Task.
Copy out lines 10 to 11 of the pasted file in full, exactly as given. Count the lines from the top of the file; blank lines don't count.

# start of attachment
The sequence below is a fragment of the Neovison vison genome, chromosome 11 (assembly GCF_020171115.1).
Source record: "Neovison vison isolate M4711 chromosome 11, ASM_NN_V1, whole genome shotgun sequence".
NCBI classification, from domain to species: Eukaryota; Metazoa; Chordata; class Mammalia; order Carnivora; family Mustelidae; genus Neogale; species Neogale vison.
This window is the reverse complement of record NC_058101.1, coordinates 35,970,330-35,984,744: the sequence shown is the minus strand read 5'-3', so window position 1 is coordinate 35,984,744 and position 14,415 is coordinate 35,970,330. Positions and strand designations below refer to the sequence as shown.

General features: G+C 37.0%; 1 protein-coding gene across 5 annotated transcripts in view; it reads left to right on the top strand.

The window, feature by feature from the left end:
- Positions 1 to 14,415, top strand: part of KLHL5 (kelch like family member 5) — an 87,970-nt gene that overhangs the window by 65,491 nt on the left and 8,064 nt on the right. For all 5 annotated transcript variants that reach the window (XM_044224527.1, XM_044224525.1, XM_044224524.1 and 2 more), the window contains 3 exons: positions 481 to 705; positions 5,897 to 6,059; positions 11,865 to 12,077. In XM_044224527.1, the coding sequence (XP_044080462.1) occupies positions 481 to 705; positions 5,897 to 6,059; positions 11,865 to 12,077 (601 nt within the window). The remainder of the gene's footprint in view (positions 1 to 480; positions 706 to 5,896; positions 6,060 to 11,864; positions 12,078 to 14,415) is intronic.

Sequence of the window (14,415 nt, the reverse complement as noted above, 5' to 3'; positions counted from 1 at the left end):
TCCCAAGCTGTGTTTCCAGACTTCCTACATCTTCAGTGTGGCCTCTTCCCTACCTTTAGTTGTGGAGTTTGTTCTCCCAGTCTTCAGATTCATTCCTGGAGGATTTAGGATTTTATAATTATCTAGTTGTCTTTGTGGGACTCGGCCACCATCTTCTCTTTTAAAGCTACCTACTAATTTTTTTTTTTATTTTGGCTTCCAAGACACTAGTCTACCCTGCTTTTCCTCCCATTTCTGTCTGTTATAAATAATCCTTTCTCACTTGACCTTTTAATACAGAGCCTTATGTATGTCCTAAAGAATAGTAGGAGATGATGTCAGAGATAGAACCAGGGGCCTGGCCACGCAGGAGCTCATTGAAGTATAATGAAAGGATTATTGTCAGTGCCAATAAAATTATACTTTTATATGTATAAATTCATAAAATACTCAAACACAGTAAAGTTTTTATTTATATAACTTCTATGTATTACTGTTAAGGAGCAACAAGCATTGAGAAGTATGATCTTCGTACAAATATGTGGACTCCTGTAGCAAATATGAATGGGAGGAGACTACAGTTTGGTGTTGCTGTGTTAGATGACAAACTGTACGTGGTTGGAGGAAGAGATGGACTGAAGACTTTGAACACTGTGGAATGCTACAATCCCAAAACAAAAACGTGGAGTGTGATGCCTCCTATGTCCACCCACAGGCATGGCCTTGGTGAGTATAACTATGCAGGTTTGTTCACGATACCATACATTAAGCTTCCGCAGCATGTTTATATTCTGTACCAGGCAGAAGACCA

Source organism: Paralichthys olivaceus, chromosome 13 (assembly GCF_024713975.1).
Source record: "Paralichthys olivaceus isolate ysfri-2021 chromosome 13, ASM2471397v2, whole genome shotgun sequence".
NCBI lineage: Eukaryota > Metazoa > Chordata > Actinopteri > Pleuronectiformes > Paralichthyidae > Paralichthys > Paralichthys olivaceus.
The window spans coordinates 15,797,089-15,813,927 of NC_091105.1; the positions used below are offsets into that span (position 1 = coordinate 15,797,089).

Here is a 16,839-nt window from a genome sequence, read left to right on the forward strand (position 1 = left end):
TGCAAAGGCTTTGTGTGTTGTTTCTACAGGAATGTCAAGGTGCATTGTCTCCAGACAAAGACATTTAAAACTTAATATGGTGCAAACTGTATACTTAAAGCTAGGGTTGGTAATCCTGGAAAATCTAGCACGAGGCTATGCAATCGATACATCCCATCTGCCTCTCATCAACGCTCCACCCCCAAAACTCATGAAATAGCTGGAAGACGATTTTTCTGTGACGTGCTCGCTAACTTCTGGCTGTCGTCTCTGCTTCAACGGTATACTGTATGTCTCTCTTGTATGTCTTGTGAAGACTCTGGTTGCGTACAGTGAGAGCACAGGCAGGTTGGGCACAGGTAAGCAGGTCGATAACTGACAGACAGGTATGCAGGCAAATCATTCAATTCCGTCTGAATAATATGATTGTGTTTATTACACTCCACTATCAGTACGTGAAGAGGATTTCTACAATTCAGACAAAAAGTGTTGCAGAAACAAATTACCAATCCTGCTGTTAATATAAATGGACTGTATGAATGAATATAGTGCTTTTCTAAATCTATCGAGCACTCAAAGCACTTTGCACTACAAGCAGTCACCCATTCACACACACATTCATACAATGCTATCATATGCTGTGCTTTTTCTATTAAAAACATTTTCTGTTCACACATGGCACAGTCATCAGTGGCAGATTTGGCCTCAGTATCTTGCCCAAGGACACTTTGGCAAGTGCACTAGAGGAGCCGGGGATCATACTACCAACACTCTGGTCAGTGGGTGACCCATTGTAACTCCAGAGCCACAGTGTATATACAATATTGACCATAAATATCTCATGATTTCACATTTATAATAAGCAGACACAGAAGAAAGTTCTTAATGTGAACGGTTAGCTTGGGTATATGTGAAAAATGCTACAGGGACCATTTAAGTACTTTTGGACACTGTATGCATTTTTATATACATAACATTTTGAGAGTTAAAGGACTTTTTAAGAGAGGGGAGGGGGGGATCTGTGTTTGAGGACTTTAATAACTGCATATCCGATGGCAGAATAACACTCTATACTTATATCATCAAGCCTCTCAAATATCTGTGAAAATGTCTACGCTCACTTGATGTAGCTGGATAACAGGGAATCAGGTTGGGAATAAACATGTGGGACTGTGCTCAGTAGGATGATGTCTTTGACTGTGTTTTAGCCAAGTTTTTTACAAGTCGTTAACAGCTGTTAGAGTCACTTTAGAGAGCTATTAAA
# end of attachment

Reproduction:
Source organism: Paralichthys olivaceus, chromosome 13 (assembly GCF_024713975.1).
Source record: "Paralichthys olivaceus isolate ysfri-2021 chromosome 13, ASM2471397v2, whole genome shotgun sequence".